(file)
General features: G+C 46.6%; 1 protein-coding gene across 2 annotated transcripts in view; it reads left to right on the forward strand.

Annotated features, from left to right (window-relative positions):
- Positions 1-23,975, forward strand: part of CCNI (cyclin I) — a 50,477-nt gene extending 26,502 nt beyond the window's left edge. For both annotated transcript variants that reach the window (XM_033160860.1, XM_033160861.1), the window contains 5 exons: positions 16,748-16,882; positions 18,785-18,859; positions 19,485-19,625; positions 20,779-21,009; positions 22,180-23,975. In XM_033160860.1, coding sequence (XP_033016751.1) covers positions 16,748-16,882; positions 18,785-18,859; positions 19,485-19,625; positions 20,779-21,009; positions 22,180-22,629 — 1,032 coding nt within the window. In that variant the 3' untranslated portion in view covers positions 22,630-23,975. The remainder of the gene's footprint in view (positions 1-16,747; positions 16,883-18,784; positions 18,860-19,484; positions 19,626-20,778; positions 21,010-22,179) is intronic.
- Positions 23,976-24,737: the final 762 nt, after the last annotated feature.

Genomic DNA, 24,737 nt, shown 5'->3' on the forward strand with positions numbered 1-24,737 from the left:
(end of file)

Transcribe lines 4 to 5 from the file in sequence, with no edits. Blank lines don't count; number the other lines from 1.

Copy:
- Positions 23,976-24,737: the final 762 nt, after the last annotated feature.

Genomic DNA, 24,737 nt, shown 5'->3' on the forward strand with positions numbered 1-24,737 from the left: